The distribution boards were originally created for the R2D2 builders group by Dan Stuettgen. I convinced Dan to change his board to include a few 3.3v connections for both rows of teeth lights making them more suitable for our club. Those boards should be showing up very soon. The additional change will also help the R2 group for those wanting the USB powered devices so this change helps everybody out (don't you just love inter-club cooperation)!!
The Torso Lights
Lets start with the belly lights. I have the lighting kit by Tom Wisnionski for the belly and chest lights. This kit is not for the faint at heart! There is something to be said for just doing basic wiring of the lights with flashing bulbs (but I have never been known for doing what's easy! ) This kit allows you to vary the blinking pattern and speed of the lights. This kit uses 6v bulbs. I put 6 volt bulbs in the brain, chest, finger and belly lights. It requires a degree of intense wiring but the instructions are (for the most part) clear and easy to follow.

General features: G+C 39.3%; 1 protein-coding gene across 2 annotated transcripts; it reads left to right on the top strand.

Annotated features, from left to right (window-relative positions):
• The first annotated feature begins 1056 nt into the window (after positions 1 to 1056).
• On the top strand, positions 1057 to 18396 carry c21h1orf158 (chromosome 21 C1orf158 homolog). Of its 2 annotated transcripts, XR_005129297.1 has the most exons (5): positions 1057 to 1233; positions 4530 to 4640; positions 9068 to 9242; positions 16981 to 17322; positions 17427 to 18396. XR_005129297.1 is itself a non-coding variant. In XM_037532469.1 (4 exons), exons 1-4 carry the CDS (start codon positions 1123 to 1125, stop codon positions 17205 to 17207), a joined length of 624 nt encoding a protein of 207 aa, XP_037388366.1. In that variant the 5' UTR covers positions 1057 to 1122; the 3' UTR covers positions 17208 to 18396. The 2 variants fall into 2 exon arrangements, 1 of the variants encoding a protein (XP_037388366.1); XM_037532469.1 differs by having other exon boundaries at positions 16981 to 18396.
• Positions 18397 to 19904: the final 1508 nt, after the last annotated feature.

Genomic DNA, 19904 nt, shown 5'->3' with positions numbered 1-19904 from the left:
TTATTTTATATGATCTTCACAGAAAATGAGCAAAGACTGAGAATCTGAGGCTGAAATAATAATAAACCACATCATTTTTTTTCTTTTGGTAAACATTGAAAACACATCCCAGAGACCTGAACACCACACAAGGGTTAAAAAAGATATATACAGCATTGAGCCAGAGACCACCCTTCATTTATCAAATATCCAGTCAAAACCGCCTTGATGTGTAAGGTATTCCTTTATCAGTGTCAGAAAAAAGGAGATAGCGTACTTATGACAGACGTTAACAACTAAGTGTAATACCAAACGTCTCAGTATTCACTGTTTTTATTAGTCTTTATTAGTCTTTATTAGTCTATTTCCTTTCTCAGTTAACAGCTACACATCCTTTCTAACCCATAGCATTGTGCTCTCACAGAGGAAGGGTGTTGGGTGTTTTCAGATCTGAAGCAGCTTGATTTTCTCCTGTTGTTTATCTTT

The Dial Lights (chest lights) and the programing bay light hook up to Tom's board as well.
The teeth lights use the NKK lighted switches part number 633-215kkw016b1jb-r0 at Mouser.com. Those are the ones used in the replica robots. The lighted portion of the switch requires a 3.5v power source so be careful you DO NOT go above that. If the LED blows in this switch you need to get another switch because the LED's can not be replaced; and at 22.95 each that can get very expensive, very quickly.
The Neon